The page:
Boundless, (2014). AIDA Model – Introduction to Integrated Marketing Communications. [online] Available at: https://www.boundless.com/marketing/integrated-marketing-communication/introduction-to-integrated-marketing-communications/aida-model/ [Accessed 4 Jul. 2014].


The social and experiential aspects of a Cadbury sales promotion

In order for an IMC to be effective a number of marketing mediums must be utilised effectively in order to deliver the message to an extensive audience. As previously discussed, Cadbury has integrated a number of mediums including television, outdoor, sales promotion, experiential and social media.

Cadbury has used 2 variations of sales promotion, both in-store sales promotion and printed sale promotion in Woolworths and Coles weekly sale pamphlets. Promotions in both the weekly sales pamphlets and in-store have been offering customers the opportunity to purchase the Cadbury Dairy Milk blocks for a reduced price. This form of marketing can be seen as an incentive for customers, especially those who wish to try a new flavour but are unsure of spending their money on it. See below a variety of photos showing both the in-store promotions and the Woolworths and Coles sale pamphlets.


Point of Sale promotion at  the checkout


Promotional offer on all Cadbury Dairy Milk bars in store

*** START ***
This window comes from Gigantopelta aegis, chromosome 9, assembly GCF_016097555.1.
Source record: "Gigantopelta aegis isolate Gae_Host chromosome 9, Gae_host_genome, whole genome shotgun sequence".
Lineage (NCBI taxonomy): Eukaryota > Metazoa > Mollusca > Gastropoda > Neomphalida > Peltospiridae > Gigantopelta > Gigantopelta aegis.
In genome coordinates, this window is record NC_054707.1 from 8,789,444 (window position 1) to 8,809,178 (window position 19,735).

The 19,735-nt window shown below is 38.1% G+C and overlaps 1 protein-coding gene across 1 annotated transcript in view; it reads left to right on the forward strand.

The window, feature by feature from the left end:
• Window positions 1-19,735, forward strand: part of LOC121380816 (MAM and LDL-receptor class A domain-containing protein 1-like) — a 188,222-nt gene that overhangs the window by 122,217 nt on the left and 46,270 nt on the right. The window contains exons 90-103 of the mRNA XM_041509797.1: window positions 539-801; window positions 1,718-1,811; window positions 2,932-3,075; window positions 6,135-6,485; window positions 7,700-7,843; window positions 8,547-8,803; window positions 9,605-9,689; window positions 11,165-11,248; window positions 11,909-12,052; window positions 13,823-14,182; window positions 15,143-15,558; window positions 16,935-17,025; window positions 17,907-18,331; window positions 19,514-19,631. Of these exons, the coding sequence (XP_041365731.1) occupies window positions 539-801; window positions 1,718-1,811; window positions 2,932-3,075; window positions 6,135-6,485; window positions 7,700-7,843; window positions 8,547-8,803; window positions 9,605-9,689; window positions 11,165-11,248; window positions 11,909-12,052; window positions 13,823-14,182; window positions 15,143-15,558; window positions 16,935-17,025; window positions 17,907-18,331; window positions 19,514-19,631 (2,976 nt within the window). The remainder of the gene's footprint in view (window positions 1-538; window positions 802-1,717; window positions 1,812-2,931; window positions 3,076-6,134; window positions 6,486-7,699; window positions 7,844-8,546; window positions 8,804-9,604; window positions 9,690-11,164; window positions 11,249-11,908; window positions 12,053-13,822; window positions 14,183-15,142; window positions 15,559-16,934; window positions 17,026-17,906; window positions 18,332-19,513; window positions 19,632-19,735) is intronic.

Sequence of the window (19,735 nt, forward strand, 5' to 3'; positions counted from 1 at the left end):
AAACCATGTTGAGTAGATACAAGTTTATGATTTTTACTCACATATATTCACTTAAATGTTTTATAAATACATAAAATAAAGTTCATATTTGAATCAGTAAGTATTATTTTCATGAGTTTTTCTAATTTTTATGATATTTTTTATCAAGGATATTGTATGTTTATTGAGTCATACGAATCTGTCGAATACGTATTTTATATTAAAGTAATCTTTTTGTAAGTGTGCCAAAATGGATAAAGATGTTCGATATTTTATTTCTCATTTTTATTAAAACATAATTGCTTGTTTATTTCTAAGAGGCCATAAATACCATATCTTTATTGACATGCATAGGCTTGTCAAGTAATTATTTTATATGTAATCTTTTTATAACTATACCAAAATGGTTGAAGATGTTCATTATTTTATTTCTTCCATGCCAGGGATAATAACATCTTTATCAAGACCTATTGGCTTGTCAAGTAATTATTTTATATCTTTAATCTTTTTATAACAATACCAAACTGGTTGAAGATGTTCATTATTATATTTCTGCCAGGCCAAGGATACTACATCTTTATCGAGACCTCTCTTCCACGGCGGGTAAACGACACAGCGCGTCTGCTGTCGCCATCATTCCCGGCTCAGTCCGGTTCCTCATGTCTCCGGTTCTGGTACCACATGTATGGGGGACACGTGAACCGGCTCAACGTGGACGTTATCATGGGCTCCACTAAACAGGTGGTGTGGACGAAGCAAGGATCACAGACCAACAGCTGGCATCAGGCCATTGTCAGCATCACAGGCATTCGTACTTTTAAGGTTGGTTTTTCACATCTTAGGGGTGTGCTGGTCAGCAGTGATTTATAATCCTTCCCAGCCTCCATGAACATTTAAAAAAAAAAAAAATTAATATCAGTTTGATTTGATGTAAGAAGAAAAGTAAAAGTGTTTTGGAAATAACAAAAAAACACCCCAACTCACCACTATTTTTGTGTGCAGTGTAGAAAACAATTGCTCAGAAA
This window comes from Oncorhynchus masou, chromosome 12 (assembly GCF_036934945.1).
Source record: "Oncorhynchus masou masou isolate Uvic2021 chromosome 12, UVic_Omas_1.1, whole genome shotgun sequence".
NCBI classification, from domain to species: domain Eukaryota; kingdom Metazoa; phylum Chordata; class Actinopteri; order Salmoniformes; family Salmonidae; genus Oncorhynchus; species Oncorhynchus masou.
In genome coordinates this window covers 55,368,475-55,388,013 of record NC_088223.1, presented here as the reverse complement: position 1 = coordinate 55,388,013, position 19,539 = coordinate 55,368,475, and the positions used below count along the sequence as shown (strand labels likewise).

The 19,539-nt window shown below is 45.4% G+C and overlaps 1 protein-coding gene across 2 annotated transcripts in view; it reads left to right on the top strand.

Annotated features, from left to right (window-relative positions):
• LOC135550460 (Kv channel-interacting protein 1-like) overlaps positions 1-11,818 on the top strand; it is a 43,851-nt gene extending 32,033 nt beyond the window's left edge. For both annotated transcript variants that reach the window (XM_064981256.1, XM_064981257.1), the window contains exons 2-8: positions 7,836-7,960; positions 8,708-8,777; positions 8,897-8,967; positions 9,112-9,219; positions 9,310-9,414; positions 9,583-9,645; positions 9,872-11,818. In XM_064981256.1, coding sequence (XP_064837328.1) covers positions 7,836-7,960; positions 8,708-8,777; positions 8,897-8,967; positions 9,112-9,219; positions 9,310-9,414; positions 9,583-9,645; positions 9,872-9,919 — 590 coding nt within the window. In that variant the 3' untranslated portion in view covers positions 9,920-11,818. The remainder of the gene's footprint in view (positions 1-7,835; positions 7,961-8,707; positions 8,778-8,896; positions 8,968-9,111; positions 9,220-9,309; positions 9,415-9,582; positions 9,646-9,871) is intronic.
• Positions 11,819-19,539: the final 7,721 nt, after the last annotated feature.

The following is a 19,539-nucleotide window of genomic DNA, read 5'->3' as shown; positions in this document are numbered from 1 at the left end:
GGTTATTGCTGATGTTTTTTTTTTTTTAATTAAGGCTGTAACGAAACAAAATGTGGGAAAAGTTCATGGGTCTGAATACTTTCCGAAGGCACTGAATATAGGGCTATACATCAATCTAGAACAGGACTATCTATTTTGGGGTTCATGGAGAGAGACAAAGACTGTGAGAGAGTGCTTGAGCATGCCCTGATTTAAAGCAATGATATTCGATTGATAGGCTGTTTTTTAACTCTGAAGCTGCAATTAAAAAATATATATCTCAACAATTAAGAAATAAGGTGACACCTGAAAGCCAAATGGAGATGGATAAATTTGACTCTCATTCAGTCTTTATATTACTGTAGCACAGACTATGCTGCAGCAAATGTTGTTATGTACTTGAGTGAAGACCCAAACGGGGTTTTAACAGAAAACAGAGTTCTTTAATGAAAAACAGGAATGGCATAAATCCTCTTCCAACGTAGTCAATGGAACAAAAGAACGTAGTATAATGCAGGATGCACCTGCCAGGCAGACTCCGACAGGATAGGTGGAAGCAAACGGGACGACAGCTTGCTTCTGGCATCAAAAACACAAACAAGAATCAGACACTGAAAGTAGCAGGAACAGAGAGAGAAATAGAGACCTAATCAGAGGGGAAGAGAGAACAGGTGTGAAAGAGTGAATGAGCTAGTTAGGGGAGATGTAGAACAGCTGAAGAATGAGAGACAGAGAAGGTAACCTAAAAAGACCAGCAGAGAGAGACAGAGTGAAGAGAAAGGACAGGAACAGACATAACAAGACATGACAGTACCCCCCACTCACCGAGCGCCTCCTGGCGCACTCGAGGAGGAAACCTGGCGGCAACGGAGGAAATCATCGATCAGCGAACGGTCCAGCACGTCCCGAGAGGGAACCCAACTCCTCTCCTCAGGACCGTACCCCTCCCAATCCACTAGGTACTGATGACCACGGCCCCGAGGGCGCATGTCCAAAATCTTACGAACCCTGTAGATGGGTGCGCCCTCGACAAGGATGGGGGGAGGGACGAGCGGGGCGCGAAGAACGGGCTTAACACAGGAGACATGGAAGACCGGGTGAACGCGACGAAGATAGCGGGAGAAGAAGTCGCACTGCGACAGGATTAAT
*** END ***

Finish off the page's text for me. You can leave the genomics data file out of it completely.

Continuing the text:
Promotional offer on all Cadbury Dairy Milk bars in store




Woolworths weekly pamphlet advertisement


Coles weekly pamphlet advertisement

Social media is such a widespread marketing medium, so much so that many businesses place details about their products, services or offers, on social media. Cadbury has been a business to embrace this medium and has used it to promote their products in many different ways, such as through recipes that use their products, promoting their experiential campaigns that were coming up and through building momentum with their followers with questions that prompt them to answer the question “what flavour do you favour?” With over 9.4 million likes on their Facebook page ‘Cadbury Dairy Milk’, it would have been a missed opportunity for them not to utilise and promote to the huge amount of followers. See below a series of images that have been screen-shotted from their Facebook page.